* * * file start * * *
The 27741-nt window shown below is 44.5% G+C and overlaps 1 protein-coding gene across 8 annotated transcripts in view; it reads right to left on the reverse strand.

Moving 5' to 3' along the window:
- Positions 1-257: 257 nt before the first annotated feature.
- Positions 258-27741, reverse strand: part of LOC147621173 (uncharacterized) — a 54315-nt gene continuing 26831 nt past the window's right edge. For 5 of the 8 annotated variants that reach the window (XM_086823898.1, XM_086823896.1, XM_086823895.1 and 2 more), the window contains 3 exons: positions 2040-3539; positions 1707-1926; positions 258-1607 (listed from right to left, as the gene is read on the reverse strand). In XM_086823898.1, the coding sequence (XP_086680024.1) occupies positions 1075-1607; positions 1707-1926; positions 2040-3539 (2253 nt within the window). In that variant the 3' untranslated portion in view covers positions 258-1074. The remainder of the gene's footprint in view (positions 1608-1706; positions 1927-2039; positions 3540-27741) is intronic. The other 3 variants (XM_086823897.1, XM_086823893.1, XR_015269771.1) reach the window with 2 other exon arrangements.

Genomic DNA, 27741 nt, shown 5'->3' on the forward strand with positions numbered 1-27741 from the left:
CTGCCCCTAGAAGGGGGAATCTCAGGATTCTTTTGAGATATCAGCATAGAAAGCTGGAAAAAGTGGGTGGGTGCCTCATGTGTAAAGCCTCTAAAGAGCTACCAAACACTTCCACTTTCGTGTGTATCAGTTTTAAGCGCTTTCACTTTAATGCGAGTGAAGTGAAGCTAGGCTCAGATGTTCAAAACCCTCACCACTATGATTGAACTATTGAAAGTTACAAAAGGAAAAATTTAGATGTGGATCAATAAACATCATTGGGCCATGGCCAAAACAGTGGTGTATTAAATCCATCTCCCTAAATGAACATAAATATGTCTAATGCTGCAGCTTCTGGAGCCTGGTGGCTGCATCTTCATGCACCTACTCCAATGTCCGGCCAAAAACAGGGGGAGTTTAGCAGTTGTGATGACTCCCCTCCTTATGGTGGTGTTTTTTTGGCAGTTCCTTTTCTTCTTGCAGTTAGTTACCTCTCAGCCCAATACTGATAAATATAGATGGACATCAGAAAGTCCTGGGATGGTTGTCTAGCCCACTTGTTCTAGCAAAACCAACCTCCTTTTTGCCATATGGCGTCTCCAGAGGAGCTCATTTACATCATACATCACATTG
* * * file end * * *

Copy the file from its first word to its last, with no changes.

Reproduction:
The 27741-nt window shown below is 44.5% G+C and overlaps 1 protein-coding gene across 8 annotated transcripts in view; it reads right to left on the reverse strand.

Moving 5' to 3' along the window:
- Positions 1-257: 257 nt before the first annotated feature.
- Positions 258-27741, reverse strand: part of LOC147621173 (uncharacterized) — a 54315-nt gene continuing 26831 nt past the window's right edge. For 5 of the 8 annotated variants that reach the window (XM_086823898.1, XM_086823896.1, XM_086823895.1 and 2 more), the window contains 3 exons: positions 2040-3539; positions 1707-1926; positions 258-1607 (listed from right to left, as the gene is read on the reverse strand). In XM_086823898.1, the coding sequence (XP_086680024.1) occupies positions 1075-1607; positions 1707-1926; positions 2040-3539 (2253 nt within the window). In that variant the 3' untranslated portion in view covers positions 258-1074. The remainder of the gene's footprint in view (positions 1608-1706; positions 1927-2039; positions 3540-27741) is intronic. The other 3 variants (XM_086823897.1, XM_086823893.1, XR_015269771.1) reach the window with 2 other exon arrangements.

Genomic DNA, 27741 nt, shown 5'->3' on the forward strand with positions numbered 1-27741 from the left:
CTGCCCCTAGAAGGGGGAATCTCAGGATTCTTTTGAGATATCAGCATAGAAAGCTGGAAAAAGTGGGTGGGTGCCTCATGTGTAAAGCCTCTAAAGAGCTACCAAACACTTCCACTTTCGTGTGTATCAGTTTTAAGCGCTTTCACTTTAATGCGAGTGAAGTGAAGCTAGGCTCAGATGTTCAAAACCCTCACCACTATGATTGAACTATTGAAAGTTACAAAAGGAAAAATTTAGATGTGGATCAATAAACATCATTGGGCCATGGCCAAAACAGTGGTGTATTAAATCCATCTCCCTAAATGAACATAAATATGTCTAATGCTGCAGCTTCTGGAGCCTGGTGGCTGCATCTTCATGCACCTACTCCAATGTCCGGCCAAAAACAGGGGGAGTTTAGCAGTTGTGATGACTCCCCTCCTTATGGTGGTGTTTTTTTGGCAGTTCCTTTTCTTCTTGCAGTTAGTTACCTCTCAGCCCAATACTGATAAATATAGATGGACATCAGAAAGTCCTGGGATGGTTGTCTAGCCCACTTGTTCTAGCAAAACCAACCTCCTTTTTGCCATATGGCGTCTCCAGAGGAGCTCATTTACATCATACATCACATTG